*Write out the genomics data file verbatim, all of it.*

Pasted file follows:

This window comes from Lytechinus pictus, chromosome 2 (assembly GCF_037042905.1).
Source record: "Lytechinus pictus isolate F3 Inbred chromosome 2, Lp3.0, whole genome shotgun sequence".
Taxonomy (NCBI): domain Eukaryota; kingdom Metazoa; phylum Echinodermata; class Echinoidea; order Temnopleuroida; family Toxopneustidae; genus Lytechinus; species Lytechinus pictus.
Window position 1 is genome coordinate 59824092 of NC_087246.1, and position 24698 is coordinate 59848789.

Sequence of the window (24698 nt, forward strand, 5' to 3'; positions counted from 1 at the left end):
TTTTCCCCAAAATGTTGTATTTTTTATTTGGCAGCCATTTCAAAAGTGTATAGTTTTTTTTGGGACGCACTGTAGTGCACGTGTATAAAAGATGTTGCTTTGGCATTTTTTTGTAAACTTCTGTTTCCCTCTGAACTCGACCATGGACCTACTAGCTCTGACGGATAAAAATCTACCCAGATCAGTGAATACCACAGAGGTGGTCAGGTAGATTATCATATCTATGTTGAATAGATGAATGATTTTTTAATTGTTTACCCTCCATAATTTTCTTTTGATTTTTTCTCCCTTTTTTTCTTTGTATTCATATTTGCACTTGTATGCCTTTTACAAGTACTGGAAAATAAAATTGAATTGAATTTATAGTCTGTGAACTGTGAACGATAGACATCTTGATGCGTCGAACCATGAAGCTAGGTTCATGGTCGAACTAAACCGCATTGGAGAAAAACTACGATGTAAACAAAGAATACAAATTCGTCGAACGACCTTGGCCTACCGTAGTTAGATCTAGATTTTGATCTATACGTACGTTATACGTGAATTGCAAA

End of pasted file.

This window comes from Lytechinus pictus, chromosome 2 (assembly GCF_037042905.1).
Source record: "Lytechinus pictus isolate F3 Inbred chromosome 2, Lp3.0, whole genome shotgun sequence".
Taxonomy (NCBI): domain Eukaryota; kingdom Metazoa; phylum Echinodermata; class Echinoidea; order Temnopleuroida; family Toxopneustidae; genus Lytechinus; species Lytechinus pictus.
Window position 1 is genome coordinate 59824092 of NC_087246.1, and position 24698 is coordinate 59848789.

Sequence of the window (24698 nt, forward strand, 5' to 3'; positions counted from 1 at the left end):
TTTTCCCCAAAATGTTGTATTTTTTATTTGGCAGCCATTTCAAAAGTGTATAGTTTTTTTTGGGACGCACTGTAGTGCACGTGTATAAAAGATGTTGCTTTGGCATTTTTTTGTAAACTTCTGTTTCCCTCTGAACTCGACCATGGACCTACTAGCTCTGACGGATAAAAATCTACCCAGATCAGTGAATACCACAGAGGTGGTCAGGTAGATTATCATATCTATGTTGAATAGATGAATGATTTTTTAATTGTTTACCCTCCATAATTTTCTTTTGATTTTTTCTCCCTTTTTTTCTTTGTATTCATATTTGCACTTGTATGCCTTTTACAAGTACTGGAAAATAAAATTGAATTGAATTTATAGTCTGTGAACTGTGAACGATAGACATCTTGATGCGTCGAACCATGAAGCTAGGTTCATGGTCGAACTAAACCGCATTGGAGAAAAACTACGATGTAAACAAAGAATACAAATTCGTCGAACGACCTTGGCCTACCGTAGTTAGATCTAGATTTTGATCTATACGTACGTTATACGTGAATTGCAAA